Amelioration of the cytotoxic effects of chemotherapeutic agents by grape seed proanthocyanidin extract.
Anticancer chemotherapeutic agents are effective in inhibiting growth of cancer cells in vitro and in vivo, however, toxicity to normal cells is a major problem. In this study, we assessed the effect of a novel IH636 grape seed proanthocyanidin extract (GSPE) to ameliorate chemotherapy-induced toxic effects in cultured Chang epithelial cells, established from nonmalignant human tissue. These cells were treated in vitro with idarubicin (Ida) (30 nM) or 4-hydroxyperoxycyclophosphamide (4HC) (1 microg/ml) with or without GSPE (25 microg/ml). The cells were grown in vitro and the growth rate of the cells was determined using the MTT [3-(4,5-dimethylthiazol-2-yl)-2,5-diphenyltetrazolium bromide; thiazolyl blue] assay. Our results showed that GSPE decreased the growth inhibitory and cytotoxic effects of Ida as well as 4HC on Chang epithelial cells in vitro. Because these chemotherapeutic agents are known to induce apoptosis in the target cells, we analyzed the Chang epithelial cells for apoptotic cell population by flow cytometry. There was a significant decrease in the number of cells undergoing apoptosis following treatment with GSPE. We also found increased expression of the anti-apoptotic protein Bcl-2 in GSPE-treated cells using western blot techniques. Thus, these results indicate that GSPE can be a potential candidate to ameliorate the toxic effects associated with chemotherapeutic agents and one of the mechanisms of action of GSPE includes upregulation of Bcl-2 expression.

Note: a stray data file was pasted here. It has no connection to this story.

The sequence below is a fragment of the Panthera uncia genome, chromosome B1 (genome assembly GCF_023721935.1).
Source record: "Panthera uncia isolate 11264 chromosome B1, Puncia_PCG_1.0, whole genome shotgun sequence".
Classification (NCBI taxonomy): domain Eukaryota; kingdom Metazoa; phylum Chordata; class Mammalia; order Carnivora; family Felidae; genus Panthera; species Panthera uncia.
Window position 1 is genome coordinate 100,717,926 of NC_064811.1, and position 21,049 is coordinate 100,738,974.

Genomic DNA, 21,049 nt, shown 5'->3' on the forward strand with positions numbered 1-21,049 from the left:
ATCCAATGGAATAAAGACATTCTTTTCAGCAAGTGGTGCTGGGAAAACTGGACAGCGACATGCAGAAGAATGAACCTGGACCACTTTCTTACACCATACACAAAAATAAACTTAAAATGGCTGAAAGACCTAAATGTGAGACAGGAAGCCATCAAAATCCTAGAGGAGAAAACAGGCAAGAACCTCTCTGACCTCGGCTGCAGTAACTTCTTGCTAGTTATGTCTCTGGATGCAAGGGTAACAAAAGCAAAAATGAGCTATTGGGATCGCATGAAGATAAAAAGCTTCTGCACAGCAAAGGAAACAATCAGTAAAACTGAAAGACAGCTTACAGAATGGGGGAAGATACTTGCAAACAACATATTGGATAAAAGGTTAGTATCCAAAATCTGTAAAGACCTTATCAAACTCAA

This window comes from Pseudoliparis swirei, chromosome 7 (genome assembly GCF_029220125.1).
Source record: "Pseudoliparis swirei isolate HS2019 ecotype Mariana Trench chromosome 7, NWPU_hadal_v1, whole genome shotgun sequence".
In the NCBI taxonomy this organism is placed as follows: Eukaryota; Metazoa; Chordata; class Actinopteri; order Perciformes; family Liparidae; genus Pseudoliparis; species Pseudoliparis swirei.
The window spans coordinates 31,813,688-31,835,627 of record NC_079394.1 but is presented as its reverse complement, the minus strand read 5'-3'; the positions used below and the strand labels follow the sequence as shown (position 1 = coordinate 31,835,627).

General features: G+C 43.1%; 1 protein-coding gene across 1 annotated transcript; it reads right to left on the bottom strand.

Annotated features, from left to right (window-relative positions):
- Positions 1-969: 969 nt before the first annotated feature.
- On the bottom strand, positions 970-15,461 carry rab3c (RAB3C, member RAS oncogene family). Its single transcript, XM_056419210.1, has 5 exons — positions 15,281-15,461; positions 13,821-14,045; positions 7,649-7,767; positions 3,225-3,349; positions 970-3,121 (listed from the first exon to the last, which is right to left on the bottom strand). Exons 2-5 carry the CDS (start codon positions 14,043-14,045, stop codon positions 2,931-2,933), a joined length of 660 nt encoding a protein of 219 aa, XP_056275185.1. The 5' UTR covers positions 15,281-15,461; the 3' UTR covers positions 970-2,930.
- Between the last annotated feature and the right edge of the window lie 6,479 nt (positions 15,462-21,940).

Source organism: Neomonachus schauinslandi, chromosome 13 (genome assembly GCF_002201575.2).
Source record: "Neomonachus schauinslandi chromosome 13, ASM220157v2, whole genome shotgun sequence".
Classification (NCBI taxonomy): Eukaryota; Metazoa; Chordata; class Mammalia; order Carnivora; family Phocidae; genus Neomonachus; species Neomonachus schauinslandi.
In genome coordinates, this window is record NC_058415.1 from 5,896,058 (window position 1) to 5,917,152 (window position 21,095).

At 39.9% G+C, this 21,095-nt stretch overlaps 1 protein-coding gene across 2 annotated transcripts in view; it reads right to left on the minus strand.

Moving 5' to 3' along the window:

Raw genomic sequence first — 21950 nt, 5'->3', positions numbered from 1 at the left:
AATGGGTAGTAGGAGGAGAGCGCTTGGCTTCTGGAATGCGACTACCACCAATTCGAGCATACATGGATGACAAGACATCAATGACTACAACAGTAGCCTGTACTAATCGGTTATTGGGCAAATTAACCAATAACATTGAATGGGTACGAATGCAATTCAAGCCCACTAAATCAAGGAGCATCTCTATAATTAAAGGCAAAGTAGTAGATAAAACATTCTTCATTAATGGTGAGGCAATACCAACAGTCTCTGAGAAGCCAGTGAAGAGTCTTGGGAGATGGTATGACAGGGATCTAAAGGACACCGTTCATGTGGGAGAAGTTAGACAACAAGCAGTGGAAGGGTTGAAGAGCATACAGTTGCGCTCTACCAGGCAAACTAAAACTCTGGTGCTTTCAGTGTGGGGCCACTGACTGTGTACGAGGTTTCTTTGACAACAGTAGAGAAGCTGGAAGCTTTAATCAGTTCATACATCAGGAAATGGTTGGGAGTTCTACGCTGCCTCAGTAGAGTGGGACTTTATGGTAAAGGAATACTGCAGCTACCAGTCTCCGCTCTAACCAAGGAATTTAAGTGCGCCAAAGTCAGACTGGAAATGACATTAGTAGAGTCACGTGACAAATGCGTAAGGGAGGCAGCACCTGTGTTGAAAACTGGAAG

Joshi, SS; Kuszynski, CA; Benner, EJ; Bagchi, M; Bagchi, D
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